Jacksonville's South Shores neighborhood was targeted for a buyout after massive flooding in 2017. Homeowners say they're still waiting to hear a price.

While Hurricane Dorian churned straight east of Jacksonville, Dale Fish walked to his doorway and looked left down the block to a nameless creek feeding into the St. Johns River.

“It’s good to know what your dangers are,” he said.

There was no problem Wednesday, but Fish had seen trouble all around him two years ago, when more than two feet of floodwater from Hurricane Irma poured into his 80-year-old home in Jacksonville’s South Shores area between San Marco and St. Nicholas.

The flooding was enough that the city soon asked dozens of residents like Fish and his wife, Janet, whether they’d like to sell their homes, which could be demolished and the area turned into a wetland.

But while the couple was interested, they’ve been waiting since 2017 for the city to decide what price to offer.

When Dorian headed toward the First Coast, people waiting to make a deal with City Hall wondered whether they were in for a repeat of Irma’s damage.

“I’ve been freaking out,” said Janet Fish, whose home still has one room gutted to the studs and a kitchen floor held together by tape because of water damage.

This time was different, thankfully.

Although the creek backed up a little, streets where water gathers even in nice weather stayed mostly dry, and the rescue boats that launched in 2017 from the Fishes’ front yard were just reminiscences.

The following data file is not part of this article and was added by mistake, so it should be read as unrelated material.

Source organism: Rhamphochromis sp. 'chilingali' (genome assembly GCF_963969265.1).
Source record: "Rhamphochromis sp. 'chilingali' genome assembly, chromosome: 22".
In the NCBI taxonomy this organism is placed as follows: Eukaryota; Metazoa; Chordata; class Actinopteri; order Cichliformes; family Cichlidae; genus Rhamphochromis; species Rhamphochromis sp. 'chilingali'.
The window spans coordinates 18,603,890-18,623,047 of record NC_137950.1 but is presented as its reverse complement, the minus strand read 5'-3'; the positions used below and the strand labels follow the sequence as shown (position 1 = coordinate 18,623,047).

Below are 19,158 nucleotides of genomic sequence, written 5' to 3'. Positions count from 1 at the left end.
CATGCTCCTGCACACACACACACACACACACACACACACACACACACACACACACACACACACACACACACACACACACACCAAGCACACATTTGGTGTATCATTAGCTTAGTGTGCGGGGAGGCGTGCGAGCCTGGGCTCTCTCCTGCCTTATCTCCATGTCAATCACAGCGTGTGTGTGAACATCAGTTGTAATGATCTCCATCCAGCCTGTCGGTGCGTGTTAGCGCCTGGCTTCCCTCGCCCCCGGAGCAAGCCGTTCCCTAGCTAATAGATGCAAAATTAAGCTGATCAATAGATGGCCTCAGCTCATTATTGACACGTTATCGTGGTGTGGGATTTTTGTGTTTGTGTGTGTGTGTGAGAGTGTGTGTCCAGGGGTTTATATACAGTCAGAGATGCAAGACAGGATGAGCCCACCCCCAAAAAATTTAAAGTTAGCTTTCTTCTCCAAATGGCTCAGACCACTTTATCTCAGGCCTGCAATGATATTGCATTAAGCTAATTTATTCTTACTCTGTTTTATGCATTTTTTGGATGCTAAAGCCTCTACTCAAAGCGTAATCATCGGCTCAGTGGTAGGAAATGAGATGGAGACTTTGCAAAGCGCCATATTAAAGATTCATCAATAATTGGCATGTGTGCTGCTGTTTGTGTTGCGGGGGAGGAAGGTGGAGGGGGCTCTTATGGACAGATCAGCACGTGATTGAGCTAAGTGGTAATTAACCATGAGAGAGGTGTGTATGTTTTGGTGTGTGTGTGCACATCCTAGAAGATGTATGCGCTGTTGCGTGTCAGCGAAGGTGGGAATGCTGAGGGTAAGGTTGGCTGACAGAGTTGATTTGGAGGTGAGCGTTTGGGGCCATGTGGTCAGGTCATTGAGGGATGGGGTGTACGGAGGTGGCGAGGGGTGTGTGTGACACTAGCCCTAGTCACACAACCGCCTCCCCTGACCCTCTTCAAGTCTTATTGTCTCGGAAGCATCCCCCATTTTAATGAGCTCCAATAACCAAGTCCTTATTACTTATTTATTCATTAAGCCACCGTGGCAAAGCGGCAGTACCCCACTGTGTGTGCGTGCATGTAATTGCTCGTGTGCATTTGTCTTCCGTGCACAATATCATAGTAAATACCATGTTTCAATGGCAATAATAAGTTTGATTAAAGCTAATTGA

For the Fishes, the biggest flooding worry was when they’d hear the city’s offer, which still might not be enough to be worth accepting.

Some waiting is understandable, Janet Fish said. The city had to get state and federal approvals for money to make the buyout offer, and, as the couple understand things, the task at hand now is hiring a company to handle appraisals and then working through agreements with property owners.

But some owners have simply dropped out of the project over time, either declining to be bought out or selling outright to new buyers.

While about six dozen buyout were proposed in 2017, the city has so far gathered funding – about $4.6 million – for just 17 homes, with a potential for others to follow.

Janet Fish said she’s hoping their home can be sold by Christmas, but definitely before next summer.

“I don’t want to go through another hurricane season,” she said.

Steve Patterson: (904) 359-4263